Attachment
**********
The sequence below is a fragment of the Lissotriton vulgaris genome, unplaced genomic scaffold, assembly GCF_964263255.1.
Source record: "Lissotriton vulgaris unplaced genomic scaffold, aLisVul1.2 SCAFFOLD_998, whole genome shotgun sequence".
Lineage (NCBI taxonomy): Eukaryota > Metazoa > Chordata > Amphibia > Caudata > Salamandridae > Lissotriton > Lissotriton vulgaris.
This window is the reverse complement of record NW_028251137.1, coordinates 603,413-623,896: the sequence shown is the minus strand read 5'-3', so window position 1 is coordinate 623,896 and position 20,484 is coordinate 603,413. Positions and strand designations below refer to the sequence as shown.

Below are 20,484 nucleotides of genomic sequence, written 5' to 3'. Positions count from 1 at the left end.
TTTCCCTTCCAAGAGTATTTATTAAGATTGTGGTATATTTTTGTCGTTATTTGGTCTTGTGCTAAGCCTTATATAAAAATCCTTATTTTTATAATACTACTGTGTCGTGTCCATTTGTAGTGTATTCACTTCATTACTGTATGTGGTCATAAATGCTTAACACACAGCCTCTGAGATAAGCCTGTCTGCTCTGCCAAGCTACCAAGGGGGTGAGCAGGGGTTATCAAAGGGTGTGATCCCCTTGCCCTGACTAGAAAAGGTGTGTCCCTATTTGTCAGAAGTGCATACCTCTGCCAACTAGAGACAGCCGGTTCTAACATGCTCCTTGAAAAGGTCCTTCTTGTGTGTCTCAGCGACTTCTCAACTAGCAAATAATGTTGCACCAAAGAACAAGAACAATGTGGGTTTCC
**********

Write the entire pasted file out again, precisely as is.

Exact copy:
The sequence below is a fragment of the Lissotriton vulgaris genome, unplaced genomic scaffold, assembly GCF_964263255.1.
Source record: "Lissotriton vulgaris unplaced genomic scaffold, aLisVul1.2 SCAFFOLD_998, whole genome shotgun sequence".
Lineage (NCBI taxonomy): Eukaryota > Metazoa > Chordata > Amphibia > Caudata > Salamandridae > Lissotriton > Lissotriton vulgaris.
This window is the reverse complement of record NW_028251137.1, coordinates 603,413-623,896: the sequence shown is the minus strand read 5'-3', so window position 1 is coordinate 623,896 and position 20,484 is coordinate 603,413. Positions and strand designations below refer to the sequence as shown.

Below are 20,484 nucleotides of genomic sequence, written 5' to 3'. Positions count from 1 at the left end.
TTTCCCTTCCAAGAGTATTTATTAAGATTGTGGTATATTTTTGTCGTTATTTGGTCTTGTGCTAAGCCTTATATAAAAATCCTTATTTTTATAATACTACTGTGTCGTGTCCATTTGTAGTGTATTCACTTCATTACTGTATGTGGTCATAAATGCTTAACACACAGCCTCTGAGATAAGCCTGTCTGCTCTGCCAAGCTACCAAGGGGGTGAGCAGGGGTTATCAAAGGGTGTGATCCCCTTGCCCTGACTAGAAAAGGTGTGTCCCTATTTGTCAGAAGTGCATACCTCTGCCAACTAGAGACAGCCGGTTCTAACATGCTCCTTGAAAAGGTCCTTCTTGTGTGTCTCAGCGACTTCTCAACTAGCAAATAATGTTGCACCAAAGAACAAGAACAATGTGGGTTTCC